Pimco’s El-Erian: Europe’s Economic War of Attrition

Monday, 03 Dec 2012 11:11 AM

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Europe is facing a war of attrition similar to the one that pitted Egypt versus Israel in the late 1960s, a tense standoff marked neither by heavy fighting but by no peace either, said Mohamed El-Erian, CEO of fund giant Pimco.

Tensions among indebted European countries are on the rise as austerity measures imposed on them by lending countries and multilateral lending institutions exacerbate already painful recessions.

Eventually, Egypt and Israel did go to war before peace restored relations.

Editor's Note: 'It’s Curtains for the US' — Hear Unapologetic Warning from Prophetic Economist.

Europe can avoid an economic version of that war by pushing through meaningful fiscal reforms that lead to growth, employment and financial stability and give greater emphasis to the notion that the continent’s economies are interconnected and that measures that slow growth in places like Greece will reverberate in wealthier swathes of the continent.

So far, the European Central Bank (ECB) has propped up the eurozone’s economy via rate cuts and monetary stimulus measures, which cannot, by design, bring lasting reform and growth alone.

“Like Egypt’s war of attrition, the eurozone’s underlying economic, financial and social ferment continues. If governments continue to stumble from one patchwork remedy to another — a probability that remains uncomfortably high — the delay in implementing a comprehensive solution will eventually overwhelm the defenses that the ECB has so courageously put in place,” El-Erian wrote in a Project Syndicate column.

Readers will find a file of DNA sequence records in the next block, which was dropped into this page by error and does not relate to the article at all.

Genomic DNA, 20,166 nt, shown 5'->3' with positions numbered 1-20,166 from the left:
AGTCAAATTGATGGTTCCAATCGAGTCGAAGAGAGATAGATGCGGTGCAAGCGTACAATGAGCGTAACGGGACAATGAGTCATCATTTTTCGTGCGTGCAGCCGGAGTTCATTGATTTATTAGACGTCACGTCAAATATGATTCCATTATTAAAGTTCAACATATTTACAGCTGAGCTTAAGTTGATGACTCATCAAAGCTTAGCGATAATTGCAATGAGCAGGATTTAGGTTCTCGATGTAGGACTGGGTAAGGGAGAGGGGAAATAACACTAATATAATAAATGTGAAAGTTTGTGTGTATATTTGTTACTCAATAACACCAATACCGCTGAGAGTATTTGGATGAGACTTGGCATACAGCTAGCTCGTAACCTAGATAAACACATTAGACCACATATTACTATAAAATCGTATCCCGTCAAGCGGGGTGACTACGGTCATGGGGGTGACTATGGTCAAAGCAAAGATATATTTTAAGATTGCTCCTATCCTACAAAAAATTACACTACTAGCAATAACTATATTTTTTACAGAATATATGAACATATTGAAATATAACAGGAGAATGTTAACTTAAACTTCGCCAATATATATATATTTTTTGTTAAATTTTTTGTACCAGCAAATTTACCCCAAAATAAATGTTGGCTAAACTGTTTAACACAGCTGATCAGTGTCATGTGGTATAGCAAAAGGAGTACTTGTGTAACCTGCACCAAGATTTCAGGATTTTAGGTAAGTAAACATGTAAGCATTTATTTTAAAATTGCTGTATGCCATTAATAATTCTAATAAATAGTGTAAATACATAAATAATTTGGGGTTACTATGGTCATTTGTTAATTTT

”Some say that, just as Egypt’s war of attrition eventually gave way to a full-scale war and then a peace treaty, Europe needs a major crisis to move forward. But this is a dangerous notion, one that entails not just massive risks, but also unacceptably high interim human costs.”

In the meantime, overreliance on ECB measures that include sovereign bond purchases from troubled countries could make a tense situation even worse if not backed with underlying structural economic reforms.

“European governments are well-advised to use the financial cease-fire that the ECB is willing to buy for them,” El-Erian wrote.

“Allowing it to expire without progress toward permanent stability would expose Europe to disruptions that would diminish significantly its prospects for long-term economic stability, growth and job creation.”

EU and International Monetary Fund policymakers agreed on austerity and debt-reduction measures to free up aid for crisis-weary Greece recently, which calmed nerves worldwide by allaying fears the country will default and exit the eurozone, which could roil the global economy.

European paymaster Germany, however, appears to be willing to help Greece even more these days and on a structural level.

German Chancellor Angela Merkel told the Bild am Sonntag newspaper that Berlin may be willing to write off Greek debt if Athens gets its fiscal affairs in order.

When the newspaper inquired about Germany’s willingness to take a haircut on Greek debt, Merkel said “when Greece one day again manages with its revenue, without taking on new debt, then we have to look anew at the situation and re-evaluate,” The Associated Press reported.

“That won’t be before 2014-2015 if all goes as planned.”

Editor's Note: 'It’s Curtains for the US' — Hear Unapologetic Warning from Prophetic Economist.

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